As a gaming enthusiast I’m always interested in new gaming experiences, but every once in awhile I feel compelled to go back and put in some serious time replaying some of my favorite games from the preceding years. In that spirit, I have created a new series of writing pieces titled Replaying the Classics, wherein I discuss the games that I have replayed recently. Unlike my Late to the Party series, my goal with these writing pieces is not so much to give a strong analysis of a particular game, but rather to give an informal recounting of a game and to try to convey to the reader why it’s one of my favorites. I do not come to you this time as a game reviewer, but merely as a friend wanting to have a casual chat about what he’s been playing. Today, let’s take a seat in our comfy chairs and talk about Vanquish.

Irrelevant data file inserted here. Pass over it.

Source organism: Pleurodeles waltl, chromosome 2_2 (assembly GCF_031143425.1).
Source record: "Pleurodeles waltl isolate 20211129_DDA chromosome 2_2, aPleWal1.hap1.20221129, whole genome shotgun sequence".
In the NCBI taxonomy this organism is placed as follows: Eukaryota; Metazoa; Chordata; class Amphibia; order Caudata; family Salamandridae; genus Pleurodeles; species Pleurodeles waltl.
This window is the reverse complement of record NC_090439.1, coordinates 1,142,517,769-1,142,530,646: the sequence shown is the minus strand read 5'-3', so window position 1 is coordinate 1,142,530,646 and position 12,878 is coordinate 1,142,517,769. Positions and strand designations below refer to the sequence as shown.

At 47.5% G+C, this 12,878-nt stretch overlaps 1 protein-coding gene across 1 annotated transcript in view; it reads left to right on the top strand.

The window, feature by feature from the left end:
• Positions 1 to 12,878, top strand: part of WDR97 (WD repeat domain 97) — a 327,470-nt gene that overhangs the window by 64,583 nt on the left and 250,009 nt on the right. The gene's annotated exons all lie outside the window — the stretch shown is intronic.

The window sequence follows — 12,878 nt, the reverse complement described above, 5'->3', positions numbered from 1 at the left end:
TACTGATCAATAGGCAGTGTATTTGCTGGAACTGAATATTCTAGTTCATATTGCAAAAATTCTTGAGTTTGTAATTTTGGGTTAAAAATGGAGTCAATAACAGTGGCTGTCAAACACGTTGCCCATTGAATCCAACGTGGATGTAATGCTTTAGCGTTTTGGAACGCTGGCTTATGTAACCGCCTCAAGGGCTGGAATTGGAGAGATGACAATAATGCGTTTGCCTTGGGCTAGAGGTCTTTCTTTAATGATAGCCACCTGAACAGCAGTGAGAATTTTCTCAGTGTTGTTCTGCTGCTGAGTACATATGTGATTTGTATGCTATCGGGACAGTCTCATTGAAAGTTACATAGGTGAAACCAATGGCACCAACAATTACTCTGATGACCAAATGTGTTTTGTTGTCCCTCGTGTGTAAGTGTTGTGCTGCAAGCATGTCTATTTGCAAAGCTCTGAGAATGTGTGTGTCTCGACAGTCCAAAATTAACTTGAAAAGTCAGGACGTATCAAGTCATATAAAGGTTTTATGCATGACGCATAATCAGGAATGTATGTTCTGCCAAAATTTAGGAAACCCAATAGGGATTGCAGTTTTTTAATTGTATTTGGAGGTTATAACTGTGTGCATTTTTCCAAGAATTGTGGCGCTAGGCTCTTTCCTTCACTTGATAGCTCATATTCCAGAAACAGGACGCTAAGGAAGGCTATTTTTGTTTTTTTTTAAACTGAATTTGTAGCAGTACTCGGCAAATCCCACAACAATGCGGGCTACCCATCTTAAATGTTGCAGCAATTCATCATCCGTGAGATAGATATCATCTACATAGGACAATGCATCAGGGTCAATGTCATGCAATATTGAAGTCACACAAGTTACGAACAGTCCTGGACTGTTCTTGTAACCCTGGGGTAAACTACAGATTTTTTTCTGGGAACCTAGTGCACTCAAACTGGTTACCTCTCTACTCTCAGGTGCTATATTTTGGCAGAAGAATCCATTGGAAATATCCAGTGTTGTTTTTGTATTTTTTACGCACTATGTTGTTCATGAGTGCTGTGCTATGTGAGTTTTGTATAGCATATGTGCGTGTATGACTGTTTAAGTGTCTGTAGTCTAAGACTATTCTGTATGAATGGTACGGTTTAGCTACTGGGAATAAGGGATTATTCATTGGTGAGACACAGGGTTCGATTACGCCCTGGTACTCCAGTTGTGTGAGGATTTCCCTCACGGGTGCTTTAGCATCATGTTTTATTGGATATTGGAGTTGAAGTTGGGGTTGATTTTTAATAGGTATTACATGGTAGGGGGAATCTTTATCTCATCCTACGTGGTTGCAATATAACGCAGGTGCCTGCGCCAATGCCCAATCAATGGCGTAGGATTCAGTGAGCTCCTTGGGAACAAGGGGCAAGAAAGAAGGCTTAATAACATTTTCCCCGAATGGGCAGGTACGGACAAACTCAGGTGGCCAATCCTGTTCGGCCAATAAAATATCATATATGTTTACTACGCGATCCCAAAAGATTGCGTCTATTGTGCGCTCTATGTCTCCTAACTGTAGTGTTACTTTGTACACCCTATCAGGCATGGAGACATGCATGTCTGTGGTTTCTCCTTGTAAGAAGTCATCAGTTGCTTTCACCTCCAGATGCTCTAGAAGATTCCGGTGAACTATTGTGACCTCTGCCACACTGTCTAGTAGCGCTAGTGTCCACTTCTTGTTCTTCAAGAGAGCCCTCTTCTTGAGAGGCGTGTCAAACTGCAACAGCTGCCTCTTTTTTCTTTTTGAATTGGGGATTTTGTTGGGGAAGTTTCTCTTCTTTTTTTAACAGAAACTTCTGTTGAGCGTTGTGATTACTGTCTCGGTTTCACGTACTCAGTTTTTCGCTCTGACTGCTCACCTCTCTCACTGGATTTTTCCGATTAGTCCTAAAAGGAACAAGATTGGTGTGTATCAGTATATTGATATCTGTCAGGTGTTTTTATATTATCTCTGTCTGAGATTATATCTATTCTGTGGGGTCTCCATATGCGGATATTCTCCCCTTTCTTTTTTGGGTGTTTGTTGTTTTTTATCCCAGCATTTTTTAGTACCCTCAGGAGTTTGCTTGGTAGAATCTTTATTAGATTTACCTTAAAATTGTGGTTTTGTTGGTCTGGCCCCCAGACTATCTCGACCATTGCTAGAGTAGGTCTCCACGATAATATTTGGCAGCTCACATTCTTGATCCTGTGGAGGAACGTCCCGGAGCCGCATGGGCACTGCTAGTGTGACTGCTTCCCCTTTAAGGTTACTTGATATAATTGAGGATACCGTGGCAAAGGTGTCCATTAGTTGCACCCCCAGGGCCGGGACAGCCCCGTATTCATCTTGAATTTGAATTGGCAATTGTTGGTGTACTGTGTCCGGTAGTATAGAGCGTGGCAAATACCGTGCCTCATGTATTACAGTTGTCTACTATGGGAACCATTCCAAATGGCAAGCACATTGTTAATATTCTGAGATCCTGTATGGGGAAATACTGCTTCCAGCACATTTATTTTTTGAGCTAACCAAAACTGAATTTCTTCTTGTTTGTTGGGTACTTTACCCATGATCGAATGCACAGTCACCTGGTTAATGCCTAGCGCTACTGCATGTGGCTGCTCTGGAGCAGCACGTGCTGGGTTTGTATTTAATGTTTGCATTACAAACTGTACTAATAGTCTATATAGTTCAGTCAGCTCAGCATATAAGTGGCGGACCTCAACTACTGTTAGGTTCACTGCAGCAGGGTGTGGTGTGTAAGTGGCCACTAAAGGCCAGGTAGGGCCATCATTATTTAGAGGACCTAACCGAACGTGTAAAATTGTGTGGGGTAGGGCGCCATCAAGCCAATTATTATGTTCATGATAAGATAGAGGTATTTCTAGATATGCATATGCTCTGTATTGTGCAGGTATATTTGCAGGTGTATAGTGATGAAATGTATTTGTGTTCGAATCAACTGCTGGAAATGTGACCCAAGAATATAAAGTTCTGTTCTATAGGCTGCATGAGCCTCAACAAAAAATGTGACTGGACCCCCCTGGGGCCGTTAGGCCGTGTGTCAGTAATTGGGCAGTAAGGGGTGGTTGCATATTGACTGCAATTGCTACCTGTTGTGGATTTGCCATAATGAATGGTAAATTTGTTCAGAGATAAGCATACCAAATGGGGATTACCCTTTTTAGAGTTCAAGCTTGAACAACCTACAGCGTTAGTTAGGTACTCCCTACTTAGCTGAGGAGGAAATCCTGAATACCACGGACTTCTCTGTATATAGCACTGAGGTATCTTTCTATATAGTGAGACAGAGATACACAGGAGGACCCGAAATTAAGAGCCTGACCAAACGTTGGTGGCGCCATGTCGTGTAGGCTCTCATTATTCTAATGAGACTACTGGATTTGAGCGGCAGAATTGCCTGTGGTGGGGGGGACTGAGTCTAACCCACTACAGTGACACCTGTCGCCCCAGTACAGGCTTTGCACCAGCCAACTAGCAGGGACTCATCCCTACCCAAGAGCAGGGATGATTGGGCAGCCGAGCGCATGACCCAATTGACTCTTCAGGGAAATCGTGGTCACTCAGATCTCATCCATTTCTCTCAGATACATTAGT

Sometimes you play a game with an incredibly deep and engaging story that leaves you thinking hard about the narrative for days or even weeks after you finish it. Other times you play a game with a very basic plot that only exists as a pretext for a really fun game about shooting robots. Vanquish, in case you hadn’t guessed, is the latter sort of game. For me, Vanquish is the quintessential game for demonstrating how great gameplay can allow a game to overcome deficiencies in the story department and it holds a special place in my small collection of PS3 games. On top of that, Vanquish also has the distinction of being one of the very first games that I ever wrote about on this website, with a writing piece that I published all the way back in February 2013. I discussed the game in detail in that post, and it’s going to be hard not to repeat a lot of what I already wrote, but I’ll do my best not to just copy and paste my old work into the writing piece. Also, I didn’t have any screenshots of my own for this writing piece, so I had to grab some from the Internet. Apologies in advanced for any unintentional copyright infringement.